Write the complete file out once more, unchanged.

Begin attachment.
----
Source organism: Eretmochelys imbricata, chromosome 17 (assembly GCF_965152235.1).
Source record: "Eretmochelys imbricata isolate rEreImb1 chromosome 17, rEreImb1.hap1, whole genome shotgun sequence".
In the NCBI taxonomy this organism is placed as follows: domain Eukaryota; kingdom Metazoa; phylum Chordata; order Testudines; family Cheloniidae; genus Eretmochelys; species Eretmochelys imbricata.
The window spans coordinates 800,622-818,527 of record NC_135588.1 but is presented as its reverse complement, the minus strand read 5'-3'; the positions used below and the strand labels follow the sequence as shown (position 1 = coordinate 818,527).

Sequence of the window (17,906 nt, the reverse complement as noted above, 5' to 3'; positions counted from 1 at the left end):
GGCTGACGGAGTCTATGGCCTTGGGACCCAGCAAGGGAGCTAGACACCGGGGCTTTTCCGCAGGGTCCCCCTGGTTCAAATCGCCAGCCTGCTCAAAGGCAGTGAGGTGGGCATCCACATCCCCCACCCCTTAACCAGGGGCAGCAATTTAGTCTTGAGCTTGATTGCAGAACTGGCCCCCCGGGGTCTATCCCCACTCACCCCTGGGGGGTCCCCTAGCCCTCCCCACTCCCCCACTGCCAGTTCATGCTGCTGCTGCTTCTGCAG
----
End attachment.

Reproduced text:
Source organism: Eretmochelys imbricata, chromosome 17 (assembly GCF_965152235.1).
Source record: "Eretmochelys imbricata isolate rEreImb1 chromosome 17, rEreImb1.hap1, whole genome shotgun sequence".
In the NCBI taxonomy this organism is placed as follows: domain Eukaryota; kingdom Metazoa; phylum Chordata; order Testudines; family Cheloniidae; genus Eretmochelys; species Eretmochelys imbricata.
The window spans coordinates 800,622-818,527 of record NC_135588.1 but is presented as its reverse complement, the minus strand read 5'-3'; the positions used below and the strand labels follow the sequence as shown (position 1 = coordinate 818,527).

Sequence of the window (17,906 nt, the reverse complement as noted above, 5' to 3'; positions counted from 1 at the left end):
GGCTGACGGAGTCTATGGCCTTGGGACCCAGCAAGGGAGCTAGACACCGGGGCTTTTCCGCAGGGTCCCCCTGGTTCAAATCGCCAGCCTGCTCAAAGGCAGTGAGGTGGGCATCCACATCCCCCACCCCTTAACCAGGGGCAGCAATTTAGTCTTGAGCTTGATTGCAGAACTGGCCCCCCGGGGTCTATCCCCACTCACCCCTGGGGGGTCCCCTAGCCCTCCCCACTCCCCCACTGCCAGTTCATGCTGCTGCTGCTTCTGCAG